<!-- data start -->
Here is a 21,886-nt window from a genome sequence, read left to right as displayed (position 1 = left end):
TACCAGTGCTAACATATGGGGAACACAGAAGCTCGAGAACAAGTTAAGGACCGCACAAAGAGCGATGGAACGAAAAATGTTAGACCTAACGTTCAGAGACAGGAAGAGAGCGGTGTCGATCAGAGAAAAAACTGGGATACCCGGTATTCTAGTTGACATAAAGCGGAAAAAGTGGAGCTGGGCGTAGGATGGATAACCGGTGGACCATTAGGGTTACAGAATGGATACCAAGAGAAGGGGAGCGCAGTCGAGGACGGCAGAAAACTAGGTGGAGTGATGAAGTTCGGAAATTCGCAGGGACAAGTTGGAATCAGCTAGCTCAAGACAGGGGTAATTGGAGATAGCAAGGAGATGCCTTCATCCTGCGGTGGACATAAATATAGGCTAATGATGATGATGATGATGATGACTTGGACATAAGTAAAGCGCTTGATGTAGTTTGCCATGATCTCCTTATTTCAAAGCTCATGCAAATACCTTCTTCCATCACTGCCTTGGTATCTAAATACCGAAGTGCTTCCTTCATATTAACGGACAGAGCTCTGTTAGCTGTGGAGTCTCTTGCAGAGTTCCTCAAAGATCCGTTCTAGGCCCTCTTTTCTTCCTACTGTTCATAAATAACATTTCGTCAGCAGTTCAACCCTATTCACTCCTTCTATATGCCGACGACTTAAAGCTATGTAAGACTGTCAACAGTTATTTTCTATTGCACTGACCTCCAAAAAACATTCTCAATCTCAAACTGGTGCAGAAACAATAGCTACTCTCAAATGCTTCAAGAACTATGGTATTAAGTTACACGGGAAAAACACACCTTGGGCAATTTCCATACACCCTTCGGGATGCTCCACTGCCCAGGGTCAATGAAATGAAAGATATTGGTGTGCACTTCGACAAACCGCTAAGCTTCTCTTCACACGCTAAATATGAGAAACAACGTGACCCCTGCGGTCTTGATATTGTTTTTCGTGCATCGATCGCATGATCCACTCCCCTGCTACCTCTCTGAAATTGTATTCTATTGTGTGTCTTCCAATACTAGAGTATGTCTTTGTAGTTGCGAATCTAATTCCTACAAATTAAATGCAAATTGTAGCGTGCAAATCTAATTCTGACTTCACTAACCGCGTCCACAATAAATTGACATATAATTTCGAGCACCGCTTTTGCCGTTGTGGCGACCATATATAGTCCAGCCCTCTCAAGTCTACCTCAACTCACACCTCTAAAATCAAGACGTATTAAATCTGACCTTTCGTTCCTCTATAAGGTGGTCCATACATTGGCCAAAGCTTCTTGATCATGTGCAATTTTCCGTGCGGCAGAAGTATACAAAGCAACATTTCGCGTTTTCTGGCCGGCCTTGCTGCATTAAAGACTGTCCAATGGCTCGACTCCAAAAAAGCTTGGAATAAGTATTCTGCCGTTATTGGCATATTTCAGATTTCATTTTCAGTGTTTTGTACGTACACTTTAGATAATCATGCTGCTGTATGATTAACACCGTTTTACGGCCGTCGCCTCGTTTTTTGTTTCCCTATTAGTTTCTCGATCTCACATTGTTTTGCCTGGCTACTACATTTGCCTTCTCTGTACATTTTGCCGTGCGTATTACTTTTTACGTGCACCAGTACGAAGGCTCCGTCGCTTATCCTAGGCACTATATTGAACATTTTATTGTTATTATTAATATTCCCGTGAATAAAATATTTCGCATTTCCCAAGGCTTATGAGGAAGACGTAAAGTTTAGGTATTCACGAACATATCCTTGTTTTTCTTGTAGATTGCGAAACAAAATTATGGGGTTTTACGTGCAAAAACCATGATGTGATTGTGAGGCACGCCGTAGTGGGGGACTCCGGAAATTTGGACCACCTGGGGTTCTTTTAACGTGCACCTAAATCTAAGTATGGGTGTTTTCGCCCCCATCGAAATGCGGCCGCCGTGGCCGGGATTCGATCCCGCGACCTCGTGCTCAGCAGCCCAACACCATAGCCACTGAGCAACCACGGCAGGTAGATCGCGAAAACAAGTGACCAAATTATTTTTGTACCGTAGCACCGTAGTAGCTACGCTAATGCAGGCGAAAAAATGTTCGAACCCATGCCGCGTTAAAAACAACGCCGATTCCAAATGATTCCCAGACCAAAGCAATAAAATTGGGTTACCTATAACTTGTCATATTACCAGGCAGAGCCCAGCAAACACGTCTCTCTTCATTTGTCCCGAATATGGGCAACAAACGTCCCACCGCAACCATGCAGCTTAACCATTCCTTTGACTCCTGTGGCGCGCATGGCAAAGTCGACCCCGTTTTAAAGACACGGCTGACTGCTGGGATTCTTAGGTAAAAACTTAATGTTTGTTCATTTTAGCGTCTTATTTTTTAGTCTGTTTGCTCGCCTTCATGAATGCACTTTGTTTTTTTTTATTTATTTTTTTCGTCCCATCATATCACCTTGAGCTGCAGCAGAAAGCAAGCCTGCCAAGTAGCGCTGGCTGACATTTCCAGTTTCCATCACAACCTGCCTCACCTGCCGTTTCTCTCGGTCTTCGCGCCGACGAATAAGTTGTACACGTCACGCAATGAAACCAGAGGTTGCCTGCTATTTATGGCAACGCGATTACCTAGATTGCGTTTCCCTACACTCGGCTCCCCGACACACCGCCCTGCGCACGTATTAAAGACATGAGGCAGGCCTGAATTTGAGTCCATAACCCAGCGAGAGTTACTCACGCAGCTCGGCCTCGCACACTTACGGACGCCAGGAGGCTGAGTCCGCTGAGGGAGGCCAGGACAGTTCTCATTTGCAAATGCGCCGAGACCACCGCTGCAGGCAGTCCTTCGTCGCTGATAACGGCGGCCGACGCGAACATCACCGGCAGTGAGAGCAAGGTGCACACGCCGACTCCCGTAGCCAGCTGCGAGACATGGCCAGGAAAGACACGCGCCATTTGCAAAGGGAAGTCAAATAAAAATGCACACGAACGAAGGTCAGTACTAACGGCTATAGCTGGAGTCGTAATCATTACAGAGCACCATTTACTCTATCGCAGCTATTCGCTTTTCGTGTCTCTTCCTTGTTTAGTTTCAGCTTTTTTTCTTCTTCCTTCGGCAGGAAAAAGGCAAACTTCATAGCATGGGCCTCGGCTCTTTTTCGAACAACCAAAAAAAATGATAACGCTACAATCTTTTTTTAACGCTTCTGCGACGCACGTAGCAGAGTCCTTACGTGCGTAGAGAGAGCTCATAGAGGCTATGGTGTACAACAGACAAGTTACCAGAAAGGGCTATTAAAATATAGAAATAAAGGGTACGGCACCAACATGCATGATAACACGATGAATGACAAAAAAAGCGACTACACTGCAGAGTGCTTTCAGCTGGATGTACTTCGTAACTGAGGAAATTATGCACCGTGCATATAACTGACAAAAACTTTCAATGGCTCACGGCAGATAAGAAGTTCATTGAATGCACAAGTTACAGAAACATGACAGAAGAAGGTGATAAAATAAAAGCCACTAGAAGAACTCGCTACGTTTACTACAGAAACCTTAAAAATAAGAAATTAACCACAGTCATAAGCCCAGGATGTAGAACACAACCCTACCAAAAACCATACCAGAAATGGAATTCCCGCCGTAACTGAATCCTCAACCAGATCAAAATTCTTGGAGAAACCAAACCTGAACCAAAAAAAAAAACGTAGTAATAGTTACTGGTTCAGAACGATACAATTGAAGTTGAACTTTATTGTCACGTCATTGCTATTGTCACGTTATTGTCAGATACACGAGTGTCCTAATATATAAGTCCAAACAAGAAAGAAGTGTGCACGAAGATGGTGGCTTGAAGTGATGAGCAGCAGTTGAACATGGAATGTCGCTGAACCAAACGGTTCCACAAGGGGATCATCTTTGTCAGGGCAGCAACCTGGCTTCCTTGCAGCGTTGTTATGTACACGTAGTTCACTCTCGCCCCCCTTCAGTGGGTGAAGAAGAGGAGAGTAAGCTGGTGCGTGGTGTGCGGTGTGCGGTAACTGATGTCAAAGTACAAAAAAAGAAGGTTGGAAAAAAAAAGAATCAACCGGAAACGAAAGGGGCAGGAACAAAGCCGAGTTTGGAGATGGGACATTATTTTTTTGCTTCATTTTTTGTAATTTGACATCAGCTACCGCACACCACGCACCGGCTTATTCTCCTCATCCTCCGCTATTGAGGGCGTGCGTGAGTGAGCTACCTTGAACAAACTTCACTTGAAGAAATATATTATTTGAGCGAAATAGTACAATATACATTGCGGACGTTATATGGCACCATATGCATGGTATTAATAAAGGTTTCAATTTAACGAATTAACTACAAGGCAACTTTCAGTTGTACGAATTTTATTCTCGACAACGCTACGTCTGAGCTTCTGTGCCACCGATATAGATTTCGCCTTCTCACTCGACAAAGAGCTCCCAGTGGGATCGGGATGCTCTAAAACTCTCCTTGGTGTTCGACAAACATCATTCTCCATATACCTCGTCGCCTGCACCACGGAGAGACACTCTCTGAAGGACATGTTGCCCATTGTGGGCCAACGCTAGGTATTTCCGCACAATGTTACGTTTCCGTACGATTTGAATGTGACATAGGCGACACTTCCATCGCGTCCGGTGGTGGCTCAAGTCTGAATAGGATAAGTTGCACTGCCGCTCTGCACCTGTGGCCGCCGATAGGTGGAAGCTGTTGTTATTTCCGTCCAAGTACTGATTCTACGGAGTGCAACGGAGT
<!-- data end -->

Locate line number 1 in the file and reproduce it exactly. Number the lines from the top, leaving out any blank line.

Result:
Here is a 21,886-nt window from a genome sequence, read left to right as displayed (position 1 = left end):